It is a further object of the present invention to provide a method for encrypting the body of a FAXed document and to provide an unencrypted heading on the received FAX document. The encrypted heading informs a FAX operator who the encrypted FAX is for.
These and other objects, which will become apparent after reading the specification and studying the drawings, are accomplished by encrypting the body of a document using a code provided by the sending party. An unencrypted header is provided. The unencrypted header and the encrypted body of the FAX document are FAXed as a normal FAX via a system capable of transmitting a FAX document. When the FAXed document is received, it may be printed out as a normal FAX. The receiving party, who may not be the intended recipient of the FAXed document, will not be able to read the encrypted body of the received FAX document. The receiving party will be able to read the unencrypted header. Via the header, the received FAX can be delivered to the intended recipient.
The intended recipient can scan the received encrypted FAX into a computer and provide a decode code. The computer, via software will decrypt the encrypted body of the received FAX document with the decode code to produce a facsimile of the original document for the intended recipient.
Various objects and advantages of this invention will become apparent and more readily appreciated from the following description of the presently preferred exemplary embodiments, taken in conjunction with the accompanying drawings, of which:
FIG. 1 depicts an exemplary embodiment and configuration for sending and receiving a secure FAX document in accordance with the present invention;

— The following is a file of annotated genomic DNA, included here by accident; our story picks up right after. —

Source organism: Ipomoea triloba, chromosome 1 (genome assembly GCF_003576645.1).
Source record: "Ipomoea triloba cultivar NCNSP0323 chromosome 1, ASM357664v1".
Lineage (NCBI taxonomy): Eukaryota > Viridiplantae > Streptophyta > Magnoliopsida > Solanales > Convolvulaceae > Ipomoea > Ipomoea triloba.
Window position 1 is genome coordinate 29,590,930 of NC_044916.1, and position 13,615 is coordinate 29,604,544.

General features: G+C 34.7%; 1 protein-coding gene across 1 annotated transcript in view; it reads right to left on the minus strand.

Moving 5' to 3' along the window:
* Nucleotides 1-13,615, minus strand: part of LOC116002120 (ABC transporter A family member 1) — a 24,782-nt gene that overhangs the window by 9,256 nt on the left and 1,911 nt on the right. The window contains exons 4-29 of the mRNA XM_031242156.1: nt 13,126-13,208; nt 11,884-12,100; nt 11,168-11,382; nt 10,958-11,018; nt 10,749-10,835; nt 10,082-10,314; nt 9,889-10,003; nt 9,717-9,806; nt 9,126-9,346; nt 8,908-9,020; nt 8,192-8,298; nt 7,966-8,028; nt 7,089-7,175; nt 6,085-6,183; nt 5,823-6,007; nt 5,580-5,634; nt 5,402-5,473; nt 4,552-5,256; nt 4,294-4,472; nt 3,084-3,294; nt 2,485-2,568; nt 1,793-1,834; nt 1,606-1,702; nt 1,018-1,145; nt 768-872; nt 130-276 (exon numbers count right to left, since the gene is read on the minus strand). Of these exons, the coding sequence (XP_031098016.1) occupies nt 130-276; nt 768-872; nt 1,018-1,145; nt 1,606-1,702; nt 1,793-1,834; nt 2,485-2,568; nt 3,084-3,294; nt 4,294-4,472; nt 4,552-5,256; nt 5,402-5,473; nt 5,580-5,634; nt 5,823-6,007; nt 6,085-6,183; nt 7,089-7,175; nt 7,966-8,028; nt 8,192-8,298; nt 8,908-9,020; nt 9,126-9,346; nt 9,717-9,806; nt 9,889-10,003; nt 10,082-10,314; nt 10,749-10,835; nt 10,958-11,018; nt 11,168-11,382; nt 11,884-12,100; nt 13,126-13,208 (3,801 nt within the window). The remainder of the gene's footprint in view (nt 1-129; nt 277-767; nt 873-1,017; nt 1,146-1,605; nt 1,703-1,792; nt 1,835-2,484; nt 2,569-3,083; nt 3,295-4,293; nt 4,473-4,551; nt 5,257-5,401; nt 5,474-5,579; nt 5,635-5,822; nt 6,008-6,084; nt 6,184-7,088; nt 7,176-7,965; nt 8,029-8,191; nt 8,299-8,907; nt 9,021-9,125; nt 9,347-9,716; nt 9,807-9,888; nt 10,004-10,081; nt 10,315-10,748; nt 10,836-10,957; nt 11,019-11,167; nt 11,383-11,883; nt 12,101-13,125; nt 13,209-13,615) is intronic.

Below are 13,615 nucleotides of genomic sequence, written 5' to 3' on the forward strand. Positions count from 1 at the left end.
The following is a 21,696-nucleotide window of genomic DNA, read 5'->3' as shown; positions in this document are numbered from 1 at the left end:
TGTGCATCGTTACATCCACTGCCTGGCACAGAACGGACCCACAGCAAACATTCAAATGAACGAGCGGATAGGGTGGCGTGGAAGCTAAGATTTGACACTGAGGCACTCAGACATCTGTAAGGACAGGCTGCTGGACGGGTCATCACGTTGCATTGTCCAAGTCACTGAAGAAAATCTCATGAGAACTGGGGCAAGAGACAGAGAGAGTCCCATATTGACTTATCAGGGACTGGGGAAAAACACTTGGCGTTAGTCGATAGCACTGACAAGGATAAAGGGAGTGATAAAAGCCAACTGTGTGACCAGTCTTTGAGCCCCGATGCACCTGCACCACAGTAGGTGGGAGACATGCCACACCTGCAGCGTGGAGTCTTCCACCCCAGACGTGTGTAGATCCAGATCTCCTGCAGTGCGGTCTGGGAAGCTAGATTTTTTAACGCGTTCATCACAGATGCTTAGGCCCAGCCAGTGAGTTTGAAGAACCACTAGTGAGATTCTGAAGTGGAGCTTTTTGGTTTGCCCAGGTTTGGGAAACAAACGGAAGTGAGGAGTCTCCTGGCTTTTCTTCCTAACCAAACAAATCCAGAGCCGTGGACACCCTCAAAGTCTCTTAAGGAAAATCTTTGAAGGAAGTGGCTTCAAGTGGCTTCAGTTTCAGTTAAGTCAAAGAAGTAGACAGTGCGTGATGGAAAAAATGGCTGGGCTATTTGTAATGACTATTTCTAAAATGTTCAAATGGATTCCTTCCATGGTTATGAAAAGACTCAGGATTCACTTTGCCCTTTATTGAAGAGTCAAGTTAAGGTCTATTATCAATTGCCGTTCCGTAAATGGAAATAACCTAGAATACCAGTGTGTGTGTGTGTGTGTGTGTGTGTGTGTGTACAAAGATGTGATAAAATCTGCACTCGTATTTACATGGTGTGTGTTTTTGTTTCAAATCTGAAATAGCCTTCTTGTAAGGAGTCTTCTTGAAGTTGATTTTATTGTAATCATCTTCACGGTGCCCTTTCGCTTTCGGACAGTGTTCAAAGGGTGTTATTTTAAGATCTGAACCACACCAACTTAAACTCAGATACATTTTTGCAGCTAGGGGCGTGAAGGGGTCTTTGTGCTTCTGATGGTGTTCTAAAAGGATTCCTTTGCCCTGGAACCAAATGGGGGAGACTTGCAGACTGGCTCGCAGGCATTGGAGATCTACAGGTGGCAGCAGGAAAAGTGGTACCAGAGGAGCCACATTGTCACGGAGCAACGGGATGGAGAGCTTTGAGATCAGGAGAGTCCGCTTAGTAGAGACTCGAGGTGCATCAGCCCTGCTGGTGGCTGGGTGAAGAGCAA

FIG. 2 depicts an exemplary block diagram of a configuration and apparatus for sending and receiving a secure FAX document in accordance with the present invention;
FIG. 3 depicts an exemplary control form that can be utilized in an embodiment of the present invention;
FIG. 4 depicts an exemplary secure received FAX document;
FIG. 5 depicts exemplary steps required to send a secure FAX document in accordance with the present invention; and
FIG. 6 depicts exemplary steps required to receive and interpret a received secure FAX document in accordance with the present invention.
An exemplary embodiment of the present secure FAX method and apparatus provides a means for protecting the information on a received hard copy FAX. In general, the sender of the FAX enters a “code” into either a FAX machine's control panel or an associated computer which is running a secure FAX software package. The code is known by the intended recipient of the FAX (or at least his secure FAX software). The document to be sent via secure FAX in accordance with the present invention is scanned by the sender's FAX machine or other scanning device. The scanned data is encrypted via one of a variety of known encryption techniques. The code provided by the sender could be utilized in the secure FAX encryption process.
A non-encrypted FAX header information is created by either the sending secure FAX machine or the sending computer. The secure FAX header preferably will indicate to the actual receiver of the FAX that the information following the header is a secure FAX. The header will also indicate, at least, who is the intended recipient of the received secure FAX.